Federal Court Refuses to Remand State Law Asbestos Case Where Discovery Was Completed and Dispositive Motions Decided
In this case, the plaintiff commenced an action in Maryland state court and alleged the decedent’s exposure to asbestos while working at a Coast Guard yard, as a floor tile salesman, and in connection with residential work. The case was originally removed to federal court under federal question jurisdiction, based on the claimed exposure at the Coast Guard yard. After the case proceeded through discovery, all the defendants associated with the claimed shipyard exposure were either dismissed or settled, leaving Union Carbide as the remaining defendant (Owens Illinois was on the verge of settling). The plaintiff moved to remand because only state law claims remained, which Union Carbide opposed, urging the court to exercise supplemental jurisdiction under the circumstances.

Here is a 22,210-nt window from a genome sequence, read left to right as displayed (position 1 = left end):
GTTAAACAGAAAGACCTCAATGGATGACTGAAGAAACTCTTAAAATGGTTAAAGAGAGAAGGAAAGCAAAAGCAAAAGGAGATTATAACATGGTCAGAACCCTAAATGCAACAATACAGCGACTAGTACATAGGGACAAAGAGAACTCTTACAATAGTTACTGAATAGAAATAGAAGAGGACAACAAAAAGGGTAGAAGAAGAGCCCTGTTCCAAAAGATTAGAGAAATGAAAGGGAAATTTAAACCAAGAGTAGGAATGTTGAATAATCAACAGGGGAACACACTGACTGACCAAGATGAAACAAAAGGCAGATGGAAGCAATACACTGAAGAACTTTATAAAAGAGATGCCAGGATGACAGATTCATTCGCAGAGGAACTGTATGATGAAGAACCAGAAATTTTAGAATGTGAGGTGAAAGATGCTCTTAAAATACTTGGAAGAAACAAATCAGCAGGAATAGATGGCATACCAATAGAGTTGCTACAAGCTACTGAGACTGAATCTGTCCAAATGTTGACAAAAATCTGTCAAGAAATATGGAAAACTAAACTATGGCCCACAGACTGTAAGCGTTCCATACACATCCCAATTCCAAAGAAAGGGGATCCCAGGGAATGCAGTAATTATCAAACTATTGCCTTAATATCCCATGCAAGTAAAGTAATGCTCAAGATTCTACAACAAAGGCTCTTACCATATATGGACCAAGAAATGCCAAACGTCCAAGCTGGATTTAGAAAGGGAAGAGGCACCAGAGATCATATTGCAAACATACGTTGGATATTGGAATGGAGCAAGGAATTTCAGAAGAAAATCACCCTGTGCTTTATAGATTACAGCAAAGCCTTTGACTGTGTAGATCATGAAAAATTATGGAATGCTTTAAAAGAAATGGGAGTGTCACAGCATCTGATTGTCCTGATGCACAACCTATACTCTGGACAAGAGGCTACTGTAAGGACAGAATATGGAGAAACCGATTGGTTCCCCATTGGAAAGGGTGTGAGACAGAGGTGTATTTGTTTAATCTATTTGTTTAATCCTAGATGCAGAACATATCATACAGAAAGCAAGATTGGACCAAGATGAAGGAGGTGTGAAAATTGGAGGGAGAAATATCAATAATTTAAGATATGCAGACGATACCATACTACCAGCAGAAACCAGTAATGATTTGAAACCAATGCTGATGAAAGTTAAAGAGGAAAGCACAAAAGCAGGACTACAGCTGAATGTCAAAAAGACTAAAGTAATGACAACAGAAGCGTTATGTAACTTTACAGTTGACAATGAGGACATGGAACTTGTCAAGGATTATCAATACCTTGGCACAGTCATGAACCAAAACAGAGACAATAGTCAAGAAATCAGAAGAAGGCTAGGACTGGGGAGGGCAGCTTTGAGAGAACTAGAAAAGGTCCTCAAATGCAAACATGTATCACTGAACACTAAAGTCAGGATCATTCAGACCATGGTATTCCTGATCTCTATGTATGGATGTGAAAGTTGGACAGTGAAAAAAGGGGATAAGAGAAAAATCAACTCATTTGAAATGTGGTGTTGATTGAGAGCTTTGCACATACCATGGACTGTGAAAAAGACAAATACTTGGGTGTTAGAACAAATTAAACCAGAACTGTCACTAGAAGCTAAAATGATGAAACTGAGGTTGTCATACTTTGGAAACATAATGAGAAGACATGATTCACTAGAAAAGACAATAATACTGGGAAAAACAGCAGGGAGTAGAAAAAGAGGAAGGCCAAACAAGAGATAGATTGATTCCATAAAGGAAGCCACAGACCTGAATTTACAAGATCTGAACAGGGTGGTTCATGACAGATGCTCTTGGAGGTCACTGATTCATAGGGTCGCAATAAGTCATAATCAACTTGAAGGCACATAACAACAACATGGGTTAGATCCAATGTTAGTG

Since the case had proceeded through discovery and the plaintiff delayed making the motion, the district court refused to remand: “[C]onsiderations of judicial economy and convenience disfavor remand. Aside from conducting depositions on the issue of damages, discovery in this case has been completed. Having ruled upon dispositive motions, the Court is familiar with the facts of this case. At the very least, the Court will retain federal jurisdiction over the Plaintiffs’ claims against Owens-Illinois until they are dismissed pursuant to settlement. The Plaintiffs have had three years to object to the Court’s supplemental jurisdiction. As one court presented with similar facts has noted, ‘[i]n a sense, we are at least in the seventh inning in this contest and in these circumstances there is little to be gained by declining to adjudicate the state claims.’ See Coppage, 906 F. Supp. at 1047 (retaining supplemental jurisdiction when parties have completed discovery and are prepared for trial). Accordingly, the Court will retain supplemental jurisdiction [citations omitted].”
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